Magazine article National Defense

Personal ID Systems Used to Protect Data

Magazine article National Defense

Personal ID Systems Used to Protect Data

Article excerpt

On October 30, 1938, Mars attacked. Or so many radio listeners believed, as Orson Welles and the Mercury Theater of the Air put on a production of H.G. Wells' "War of the Worlds."

This drove millions of Americans into a frenzy. Some tried to get out of town. Others loaded shotguns and hid in their cellars.

Fortunately for the public, "War of the Worlds" was planned radio programming. But what would happen if a real terrorist were able to hijack, or jam, a radio frequency? Not only would that hacker potentially gain access to secure information, but he also could stir up a similar, if not more catastrophic, reaction from those who were meant to receive the signal.

The people at MADAHCom Inc., of New York, believe they offer a solution that can prevent this from happening. That company showed off its WAVES (wireless audio visual emergency system) digital wireless spread spectrum alerting systems, at the 16th Annual NDIA Security Technology Symposium, in Williamsburg, Va.

The WAVES systems are designed to prevent communications intrusions or radio-frequency jamming at military bases, municipal/county facilities, office buildings, museums, correctional facilities, hospitals, airports, train stations, shopping malls and amusement parks, among other heavily populated areas. In fact, the communications system was used in Times Square, during the Y2K celebration.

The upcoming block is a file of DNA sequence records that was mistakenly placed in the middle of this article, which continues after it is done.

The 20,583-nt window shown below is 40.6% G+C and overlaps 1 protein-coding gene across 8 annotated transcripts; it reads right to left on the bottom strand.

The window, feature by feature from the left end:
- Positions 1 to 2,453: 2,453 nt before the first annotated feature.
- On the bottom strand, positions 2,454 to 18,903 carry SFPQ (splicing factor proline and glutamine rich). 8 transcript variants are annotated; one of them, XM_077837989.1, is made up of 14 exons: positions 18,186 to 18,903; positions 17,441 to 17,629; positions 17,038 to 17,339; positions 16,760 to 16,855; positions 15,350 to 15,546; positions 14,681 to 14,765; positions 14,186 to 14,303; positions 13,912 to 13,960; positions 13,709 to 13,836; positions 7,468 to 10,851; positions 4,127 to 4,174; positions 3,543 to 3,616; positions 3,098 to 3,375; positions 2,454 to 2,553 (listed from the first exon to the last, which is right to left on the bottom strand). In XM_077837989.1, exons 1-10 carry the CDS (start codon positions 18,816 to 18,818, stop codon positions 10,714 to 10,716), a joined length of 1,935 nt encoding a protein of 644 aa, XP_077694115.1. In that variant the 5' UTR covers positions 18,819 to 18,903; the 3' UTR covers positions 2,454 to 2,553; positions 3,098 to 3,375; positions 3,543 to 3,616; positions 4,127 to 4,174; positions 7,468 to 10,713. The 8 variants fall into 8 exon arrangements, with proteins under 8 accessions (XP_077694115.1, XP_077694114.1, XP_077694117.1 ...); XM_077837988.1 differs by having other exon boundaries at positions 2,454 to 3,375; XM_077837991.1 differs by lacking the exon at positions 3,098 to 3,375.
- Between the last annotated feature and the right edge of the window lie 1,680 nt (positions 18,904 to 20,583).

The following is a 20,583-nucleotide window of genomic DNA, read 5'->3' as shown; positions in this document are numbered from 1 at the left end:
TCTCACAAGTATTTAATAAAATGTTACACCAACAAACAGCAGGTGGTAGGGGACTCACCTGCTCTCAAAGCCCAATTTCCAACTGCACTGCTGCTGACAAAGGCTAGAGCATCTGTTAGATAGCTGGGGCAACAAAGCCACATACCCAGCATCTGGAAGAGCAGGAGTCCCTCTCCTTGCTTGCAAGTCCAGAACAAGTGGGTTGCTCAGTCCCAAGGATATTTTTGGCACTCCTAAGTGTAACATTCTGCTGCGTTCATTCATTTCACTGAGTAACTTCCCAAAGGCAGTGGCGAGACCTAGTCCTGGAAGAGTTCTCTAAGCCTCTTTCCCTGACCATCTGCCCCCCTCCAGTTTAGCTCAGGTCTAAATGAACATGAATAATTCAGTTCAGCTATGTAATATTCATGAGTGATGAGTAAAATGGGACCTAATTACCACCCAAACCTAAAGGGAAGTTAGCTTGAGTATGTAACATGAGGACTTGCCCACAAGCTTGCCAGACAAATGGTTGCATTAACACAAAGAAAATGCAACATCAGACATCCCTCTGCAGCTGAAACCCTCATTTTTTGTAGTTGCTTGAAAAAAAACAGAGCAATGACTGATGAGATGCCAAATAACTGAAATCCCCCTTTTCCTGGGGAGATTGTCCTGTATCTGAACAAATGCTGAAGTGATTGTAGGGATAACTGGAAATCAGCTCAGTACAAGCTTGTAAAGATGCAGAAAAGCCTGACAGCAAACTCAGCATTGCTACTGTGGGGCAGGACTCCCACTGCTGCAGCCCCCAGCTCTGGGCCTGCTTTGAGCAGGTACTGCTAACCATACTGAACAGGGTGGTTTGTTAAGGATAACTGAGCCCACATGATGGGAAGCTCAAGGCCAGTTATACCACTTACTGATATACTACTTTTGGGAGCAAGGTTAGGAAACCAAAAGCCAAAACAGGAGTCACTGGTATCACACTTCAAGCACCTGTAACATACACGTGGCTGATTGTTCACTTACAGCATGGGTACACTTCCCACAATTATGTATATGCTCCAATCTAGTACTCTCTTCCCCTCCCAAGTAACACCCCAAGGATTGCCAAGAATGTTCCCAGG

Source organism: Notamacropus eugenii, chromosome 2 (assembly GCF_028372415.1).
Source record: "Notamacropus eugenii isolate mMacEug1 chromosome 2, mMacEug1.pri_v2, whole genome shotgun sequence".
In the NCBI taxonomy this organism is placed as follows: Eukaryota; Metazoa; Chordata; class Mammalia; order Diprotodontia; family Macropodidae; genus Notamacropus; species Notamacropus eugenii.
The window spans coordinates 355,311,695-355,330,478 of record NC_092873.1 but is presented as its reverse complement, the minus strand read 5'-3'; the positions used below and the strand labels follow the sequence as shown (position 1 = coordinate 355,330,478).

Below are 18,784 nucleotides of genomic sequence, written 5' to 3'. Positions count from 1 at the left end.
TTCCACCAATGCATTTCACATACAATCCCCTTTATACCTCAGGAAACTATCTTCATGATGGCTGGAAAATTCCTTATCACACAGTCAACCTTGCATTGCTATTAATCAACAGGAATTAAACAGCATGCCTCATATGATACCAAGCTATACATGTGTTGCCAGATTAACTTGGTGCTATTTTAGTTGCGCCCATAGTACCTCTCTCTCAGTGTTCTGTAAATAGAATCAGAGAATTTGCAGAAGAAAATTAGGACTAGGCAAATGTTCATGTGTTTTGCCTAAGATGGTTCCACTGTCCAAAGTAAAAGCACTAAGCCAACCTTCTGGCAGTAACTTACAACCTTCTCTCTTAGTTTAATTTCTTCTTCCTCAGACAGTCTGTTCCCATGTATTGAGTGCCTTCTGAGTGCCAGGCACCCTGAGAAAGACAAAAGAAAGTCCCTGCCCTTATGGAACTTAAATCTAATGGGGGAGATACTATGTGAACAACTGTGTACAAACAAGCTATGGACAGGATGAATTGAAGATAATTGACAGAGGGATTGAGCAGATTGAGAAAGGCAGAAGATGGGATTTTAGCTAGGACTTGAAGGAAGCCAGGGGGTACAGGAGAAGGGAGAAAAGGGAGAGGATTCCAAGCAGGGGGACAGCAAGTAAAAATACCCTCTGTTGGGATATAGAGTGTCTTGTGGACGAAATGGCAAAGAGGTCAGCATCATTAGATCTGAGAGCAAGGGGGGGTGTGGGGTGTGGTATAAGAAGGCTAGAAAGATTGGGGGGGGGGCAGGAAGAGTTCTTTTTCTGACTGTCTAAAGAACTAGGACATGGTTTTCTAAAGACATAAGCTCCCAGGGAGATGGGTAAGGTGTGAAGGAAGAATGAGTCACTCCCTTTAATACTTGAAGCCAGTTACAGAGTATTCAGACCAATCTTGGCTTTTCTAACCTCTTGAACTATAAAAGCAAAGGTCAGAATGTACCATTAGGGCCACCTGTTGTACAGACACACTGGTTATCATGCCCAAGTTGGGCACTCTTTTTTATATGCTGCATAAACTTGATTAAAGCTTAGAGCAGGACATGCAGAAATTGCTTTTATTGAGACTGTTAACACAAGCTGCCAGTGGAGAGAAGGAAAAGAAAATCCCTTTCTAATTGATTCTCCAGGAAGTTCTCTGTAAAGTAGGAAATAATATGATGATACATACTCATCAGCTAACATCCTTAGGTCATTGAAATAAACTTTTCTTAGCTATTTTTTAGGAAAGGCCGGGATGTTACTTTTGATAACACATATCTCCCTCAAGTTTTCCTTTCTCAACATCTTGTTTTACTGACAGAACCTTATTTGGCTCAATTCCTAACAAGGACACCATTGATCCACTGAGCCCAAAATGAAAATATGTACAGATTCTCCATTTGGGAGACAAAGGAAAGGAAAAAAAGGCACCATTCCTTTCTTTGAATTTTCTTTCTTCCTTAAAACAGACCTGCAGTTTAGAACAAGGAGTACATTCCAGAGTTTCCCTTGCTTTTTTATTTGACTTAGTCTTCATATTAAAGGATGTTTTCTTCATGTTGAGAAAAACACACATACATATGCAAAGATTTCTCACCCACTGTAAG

The company's systems are designed to hop infinitely from frequency to frequency, to prevent jamming. By the time an interloper has the chance to determine the user's radio frequency, it has already switched to a new frequency. The systems are used primarily for routine messaging and emergency communications purposes. So if there is a real emergency, a messenger can deliver a notice quickly to the intended recipients.

The WAVES system meets the Joint Chiefs of Staff J-34 requirements, company officials say. That means the system is approved for use in the Defense Department's anti-terrorism operations.

Additional information is available at

Other technologies showcased at the conference included the following:

* Identicator Technology, of San Bruno, Calif., showed off its technology that replaces encryption passwords with fingerprints. Identicator has partnered with several hardware solution providers--Compaq and Motorola, to name a few--to provide the fingerprint capabilities immediately to the buyers of the hardware. …

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